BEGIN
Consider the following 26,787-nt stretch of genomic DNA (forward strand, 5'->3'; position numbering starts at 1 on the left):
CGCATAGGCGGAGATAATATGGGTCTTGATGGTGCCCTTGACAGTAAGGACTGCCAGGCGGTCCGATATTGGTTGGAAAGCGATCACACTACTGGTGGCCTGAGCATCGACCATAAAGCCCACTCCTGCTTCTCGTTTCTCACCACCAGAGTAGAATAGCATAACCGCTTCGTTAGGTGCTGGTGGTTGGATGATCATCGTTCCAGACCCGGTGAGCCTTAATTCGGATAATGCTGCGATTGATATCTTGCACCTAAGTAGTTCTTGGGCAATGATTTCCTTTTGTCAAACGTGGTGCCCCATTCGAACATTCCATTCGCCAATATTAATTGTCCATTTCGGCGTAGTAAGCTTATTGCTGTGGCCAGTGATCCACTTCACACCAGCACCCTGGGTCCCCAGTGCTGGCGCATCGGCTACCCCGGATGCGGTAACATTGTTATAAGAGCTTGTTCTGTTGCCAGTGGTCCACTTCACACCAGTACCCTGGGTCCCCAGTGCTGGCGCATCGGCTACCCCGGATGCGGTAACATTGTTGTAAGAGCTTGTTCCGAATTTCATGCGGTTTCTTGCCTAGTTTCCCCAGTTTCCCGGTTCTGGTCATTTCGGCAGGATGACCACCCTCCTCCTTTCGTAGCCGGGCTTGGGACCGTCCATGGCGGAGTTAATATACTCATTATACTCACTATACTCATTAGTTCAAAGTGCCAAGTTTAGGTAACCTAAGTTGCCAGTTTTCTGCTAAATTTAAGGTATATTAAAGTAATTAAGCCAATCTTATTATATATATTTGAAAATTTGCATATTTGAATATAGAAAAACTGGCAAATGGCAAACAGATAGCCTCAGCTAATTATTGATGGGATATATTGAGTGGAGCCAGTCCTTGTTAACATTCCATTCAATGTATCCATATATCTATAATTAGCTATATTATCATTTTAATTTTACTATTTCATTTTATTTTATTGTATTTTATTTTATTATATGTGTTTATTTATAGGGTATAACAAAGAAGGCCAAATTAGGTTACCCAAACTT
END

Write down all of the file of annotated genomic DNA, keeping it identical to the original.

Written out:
Consider the following 26,787-nt stretch of genomic DNA (forward strand, 5'->3'; position numbering starts at 1 on the left):
CGCATAGGCGGAGATAATATGGGTCTTGATGGTGCCCTTGACAGTAAGGACTGCCAGGCGGTCCGATATTGGTTGGAAAGCGATCACACTACTGGTGGCCTGAGCATCGACCATAAAGCCCACTCCTGCTTCTCGTTTCTCACCACCAGAGTAGAATAGCATAACCGCTTCGTTAGGTGCTGGTGGTTGGATGATCATCGTTCCAGACCCGGTGAGCCTTAATTCGGATAATGCTGCGATTGATATCTTGCACCTAAGTAGTTCTTGGGCAATGATTTCCTTTTGTCAAACGTGGTGCCCCATTCGAACATTCCATTCGCCAATATTAATTGTCCATTTCGGCGTAGTAAGCTTATTGCTGTGGCCAGTGATCCACTTCACACCAGCACCCTGGGTCCCCAGTGCTGGCGCATCGGCTACCCCGGATGCGGTAACATTGTTATAAGAGCTTGTTCTGTTGCCAGTGGTCCACTTCACACCAGTACCCTGGGTCCCCAGTGCTGGCGCATCGGCTACCCCGGATGCGGTAACATTGTTGTAAGAGCTTGTTCCGAATTTCATGCGGTTTCTTGCCTAGTTTCCCCAGTTTCCCGGTTCTGGTCATTTCGGCAGGATGACCACCCTCCTCCTTTCGTAGCCGGGCTTGGGACCGTCCATGGCGGAGTTAATATACTCATTATACTCACTATACTCATTAGTTCAAAGTGCCAAGTTTAGGTAACCTAAGTTGCCAGTTTTCTGCTAAATTTAAGGTATATTAAAGTAATTAAGCCAATCTTATTATATATATTTGAAAATTTGCATATTTGAATATAGAAAAACTGGCAAATGGCAAACAGATAGCCTCAGCTAATTATTGATGGGATATATTGAGTGGAGCCAGTCCTTGTTAACATTCCATTCAATGTATCCATATATCTATAATTAGCTATATTATCATTTTAATTTTACTATTTCATTTTATTTTATTGTATTTTATTTTATTATATGTGTTTATTTATAGGGTATAACAAAGAAGGCCAAATTAGGTTACCCAAACTT